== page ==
This was the only vital issue that
was discussed in the newspapers and
on the stump. Therefore the at
tempt now of certain democratic
leaders and t emocratic newspapers
to force to thj front the idea of a
single gold standard, and to make
the acceptance of it a test of loyalty
to the democratic party, is, to put it
mildly a political outrage.
The democi ats are united on the
Question of revising the tariff and re
ucing taxation. That is the issue
on which they can stand together.
Unfortunotely the democrats are not
united on the finance plank of the
national platf irru. of 1892. The sin
gle gold-standard democrats, of which
there are a fev, repndiate it, and are
willing to sacrifice every other inter
est to secr.rc their end. They are
aided anil abe'ted in this by republi
cans and pre tectionists, whose aim
is to disorganize the democratic
parly and prevent the repeal of the
McKinley roblier tariff.
The democrats who wore elected
last fall to coi gress. were elected for
the purpose cf reforming the tariff,
not for the purpose of demonetizing
silver, and establishing gold as the
sole standard if value. They should
not permit the tariff issue to be
forced to the lear; but should insist
first and foremost that the test of
loyalty to den ocracy is to keep faith
with the people by revising the tariff
and removing the robber taxes im
posed by the McKinley bill.
Democratic pledges must be re
deemed before the demands of the
shylocks of Wall street are even con
sidered, if the democrats of congress
would have t!ie people sustain the
The democratic leaders, therefore,
should go slow in outlininga finance
policy for the artv, and strive to
unite the party upon it in the inter
ests of the people. To do this thev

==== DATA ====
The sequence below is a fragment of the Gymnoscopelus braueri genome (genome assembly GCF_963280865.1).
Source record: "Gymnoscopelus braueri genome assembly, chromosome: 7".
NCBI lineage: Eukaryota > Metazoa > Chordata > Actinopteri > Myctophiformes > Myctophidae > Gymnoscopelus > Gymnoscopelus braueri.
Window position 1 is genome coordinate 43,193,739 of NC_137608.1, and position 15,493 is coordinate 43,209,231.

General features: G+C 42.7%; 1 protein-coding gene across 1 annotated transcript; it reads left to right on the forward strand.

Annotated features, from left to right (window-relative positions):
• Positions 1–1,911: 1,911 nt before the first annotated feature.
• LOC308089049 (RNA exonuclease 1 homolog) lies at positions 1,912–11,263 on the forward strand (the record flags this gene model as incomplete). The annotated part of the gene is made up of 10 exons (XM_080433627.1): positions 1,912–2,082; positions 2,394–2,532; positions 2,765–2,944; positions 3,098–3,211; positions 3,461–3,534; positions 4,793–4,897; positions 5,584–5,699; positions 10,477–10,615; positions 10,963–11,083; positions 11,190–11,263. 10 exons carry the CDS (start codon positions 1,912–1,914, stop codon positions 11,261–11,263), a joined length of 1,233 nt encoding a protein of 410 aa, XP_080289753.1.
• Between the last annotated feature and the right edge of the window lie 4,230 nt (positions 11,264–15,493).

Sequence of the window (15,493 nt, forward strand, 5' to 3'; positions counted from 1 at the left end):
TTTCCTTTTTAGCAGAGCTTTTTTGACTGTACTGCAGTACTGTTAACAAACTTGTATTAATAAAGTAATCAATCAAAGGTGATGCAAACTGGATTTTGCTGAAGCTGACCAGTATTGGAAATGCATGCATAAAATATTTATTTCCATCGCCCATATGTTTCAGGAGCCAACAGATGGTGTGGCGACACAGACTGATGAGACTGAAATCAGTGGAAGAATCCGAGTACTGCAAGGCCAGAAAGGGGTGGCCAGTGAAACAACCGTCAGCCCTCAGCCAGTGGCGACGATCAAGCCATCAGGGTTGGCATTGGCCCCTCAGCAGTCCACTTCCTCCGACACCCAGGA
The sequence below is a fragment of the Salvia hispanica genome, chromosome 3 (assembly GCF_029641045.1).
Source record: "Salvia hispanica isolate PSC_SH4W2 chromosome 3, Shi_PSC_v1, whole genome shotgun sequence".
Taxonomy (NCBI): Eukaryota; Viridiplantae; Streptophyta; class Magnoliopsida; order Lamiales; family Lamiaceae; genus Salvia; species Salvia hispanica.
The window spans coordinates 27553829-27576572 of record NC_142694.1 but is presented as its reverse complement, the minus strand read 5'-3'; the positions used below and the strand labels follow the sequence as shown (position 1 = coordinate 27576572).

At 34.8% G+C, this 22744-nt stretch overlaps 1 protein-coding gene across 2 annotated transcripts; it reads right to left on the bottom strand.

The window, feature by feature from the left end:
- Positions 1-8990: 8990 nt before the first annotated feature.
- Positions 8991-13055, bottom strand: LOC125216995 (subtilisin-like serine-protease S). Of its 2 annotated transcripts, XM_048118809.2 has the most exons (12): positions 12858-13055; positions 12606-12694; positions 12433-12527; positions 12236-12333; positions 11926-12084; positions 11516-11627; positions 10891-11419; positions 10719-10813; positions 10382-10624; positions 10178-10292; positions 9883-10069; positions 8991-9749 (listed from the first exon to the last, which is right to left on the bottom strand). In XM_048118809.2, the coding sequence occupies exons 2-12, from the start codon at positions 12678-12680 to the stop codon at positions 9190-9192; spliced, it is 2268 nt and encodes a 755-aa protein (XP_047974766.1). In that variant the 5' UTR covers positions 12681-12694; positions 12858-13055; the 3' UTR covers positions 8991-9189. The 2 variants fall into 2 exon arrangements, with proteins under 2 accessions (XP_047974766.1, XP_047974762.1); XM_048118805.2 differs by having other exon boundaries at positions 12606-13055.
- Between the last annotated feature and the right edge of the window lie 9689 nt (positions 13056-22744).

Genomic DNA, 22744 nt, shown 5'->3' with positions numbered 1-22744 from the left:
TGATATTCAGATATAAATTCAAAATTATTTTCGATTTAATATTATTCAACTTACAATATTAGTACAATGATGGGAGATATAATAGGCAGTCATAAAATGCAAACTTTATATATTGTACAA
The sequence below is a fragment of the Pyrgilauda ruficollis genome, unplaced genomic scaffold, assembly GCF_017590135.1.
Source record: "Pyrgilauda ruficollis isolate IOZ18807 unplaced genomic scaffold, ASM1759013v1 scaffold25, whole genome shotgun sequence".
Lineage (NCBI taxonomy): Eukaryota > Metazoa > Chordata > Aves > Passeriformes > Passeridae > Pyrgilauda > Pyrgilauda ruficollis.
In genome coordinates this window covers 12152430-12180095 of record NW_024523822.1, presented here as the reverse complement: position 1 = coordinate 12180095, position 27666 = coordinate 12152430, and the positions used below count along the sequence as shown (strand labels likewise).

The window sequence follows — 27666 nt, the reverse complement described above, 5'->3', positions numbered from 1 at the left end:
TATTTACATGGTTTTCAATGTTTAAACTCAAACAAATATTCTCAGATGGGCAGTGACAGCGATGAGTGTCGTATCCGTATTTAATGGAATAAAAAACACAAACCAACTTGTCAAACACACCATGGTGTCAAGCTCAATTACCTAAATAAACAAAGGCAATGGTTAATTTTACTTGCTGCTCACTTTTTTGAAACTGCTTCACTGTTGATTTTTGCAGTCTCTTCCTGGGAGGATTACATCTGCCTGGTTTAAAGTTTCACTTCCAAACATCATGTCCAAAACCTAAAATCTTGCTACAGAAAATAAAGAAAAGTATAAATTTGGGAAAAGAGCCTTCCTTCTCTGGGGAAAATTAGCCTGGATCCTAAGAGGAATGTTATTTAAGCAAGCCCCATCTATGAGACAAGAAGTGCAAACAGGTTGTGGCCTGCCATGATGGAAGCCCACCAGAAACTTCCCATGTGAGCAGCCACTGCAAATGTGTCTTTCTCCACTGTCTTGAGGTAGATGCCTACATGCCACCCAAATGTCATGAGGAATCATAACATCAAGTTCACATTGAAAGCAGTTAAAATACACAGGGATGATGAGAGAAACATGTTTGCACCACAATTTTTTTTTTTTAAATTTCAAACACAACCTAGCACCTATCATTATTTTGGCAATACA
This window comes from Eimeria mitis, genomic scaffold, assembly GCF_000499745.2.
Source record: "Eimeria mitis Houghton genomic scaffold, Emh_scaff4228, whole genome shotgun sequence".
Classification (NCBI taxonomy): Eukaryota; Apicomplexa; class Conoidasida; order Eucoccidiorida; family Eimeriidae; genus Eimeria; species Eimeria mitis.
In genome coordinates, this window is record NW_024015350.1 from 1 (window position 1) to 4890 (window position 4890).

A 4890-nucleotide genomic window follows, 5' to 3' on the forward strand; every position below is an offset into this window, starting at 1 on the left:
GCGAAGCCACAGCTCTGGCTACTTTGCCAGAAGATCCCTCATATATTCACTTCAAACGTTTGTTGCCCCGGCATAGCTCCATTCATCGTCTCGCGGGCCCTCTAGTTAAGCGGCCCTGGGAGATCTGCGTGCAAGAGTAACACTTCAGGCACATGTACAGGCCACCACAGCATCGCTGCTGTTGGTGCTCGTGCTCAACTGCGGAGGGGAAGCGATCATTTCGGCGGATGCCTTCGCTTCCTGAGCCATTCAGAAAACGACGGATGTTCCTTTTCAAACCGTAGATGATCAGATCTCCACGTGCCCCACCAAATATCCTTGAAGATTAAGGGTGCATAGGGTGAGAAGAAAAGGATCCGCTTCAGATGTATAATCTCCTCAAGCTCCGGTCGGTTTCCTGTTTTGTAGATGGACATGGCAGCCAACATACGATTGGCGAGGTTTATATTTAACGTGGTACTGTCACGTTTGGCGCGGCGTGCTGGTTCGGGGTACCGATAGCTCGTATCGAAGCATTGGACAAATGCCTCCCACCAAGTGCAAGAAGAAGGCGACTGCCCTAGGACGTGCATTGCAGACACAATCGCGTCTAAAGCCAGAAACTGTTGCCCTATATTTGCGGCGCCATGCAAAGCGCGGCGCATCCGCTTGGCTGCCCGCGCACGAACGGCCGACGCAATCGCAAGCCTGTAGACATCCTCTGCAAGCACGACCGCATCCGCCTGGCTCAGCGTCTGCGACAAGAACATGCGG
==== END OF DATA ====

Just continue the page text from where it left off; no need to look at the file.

should keep to the front the issue on
which they an united.
It is the duty of the democrats in
congress abov everything else to
keep faith with the people and pre
serve the integrity of the democratic
Churches ats Places of ReYugn In War.
Onr ancestor.- transacted a good deal
of business of one kind or another in and
fcbont their churches. To begin with,
the churches of old England in turbulent
times were ret arded as places of safe
custody for public and private property.
In the border land of England and Scot
land the idea wi.s carried out still more
completely, and churches, or at least
their towers, became regular fortresses
and not infrequ ;ntly were objects of of
fenses and deft use. We may note in
rural England that in the cases of an
cient churches the towers are often not
merely disproportionate in sljo to the
rest of the church, but are carefully and
strongly built, t vidently with an object.
Even in ieaceful Surrey and Sussex
the belfries are veritable strong rooms
with barred wit dows and massive doors
and often conttin a massive treasure
chest. Hither, at the first alarm, money
and valuables were hurried, for beyond
the security of 'hick walls and bars and
bolts there wa i an a-gls of sanctity
which in a superstitious age protected
the building from the most ruthless of
foes. The fortresslike construction cf
many of the bor ler land churches is an
interesting stud;.- to antiquarians. Lcra
A Netv Type of Girt.
I met a new t-pe of girl the other Cay,
end she was cert ainly refreshing. Giris
are all a good deal alike as a general
thing, you knov.', and one does get so
tired of the same old stereotyped girl
sweet enough ir her way, I grant you,
but with an eternal sameness thatgrows
She is a little witch to begin with.
Sho will steal a man's heart before he
knows it and thm pretend not to know
it herself. This damsel is most attract
ive to men, for, spito of her originality,
she is adaptability personified. She serins
to be able to converse intelligently with
all sorts of men and gets each fellow's
fad at her finger tips too. Sho knows
more than many of herjuen friends, but
she never lets them suspect it. Hho
makes each hek'eve that sdio learns so
much from him r.iul depends so much oa
him. She is a cry feminine, unassum
ing, natr.r:-.! sor of little woman, with
something r.ppei'.Iing about her.
I'.ut down uu ( r it all she Is artful.
She has made a stud v of itmi, nnd she
has profited ly tk ntudy. Chicago
The Knrtli V.'i.I l ull Out of Kalaiirr.
Jlarshll Winder, one of the best
known of th- t,rtat am;yof Pacific coast
scientists, claim t to have discovered a
'third principal motion of the earth,"
which i.i tlii: livery 20.003 years the
globe changes its north uii'd south poles
on, account of t ie attraction the earth
has for its ow:i magnetism. The rim.
too, strongly atractsoue of the poles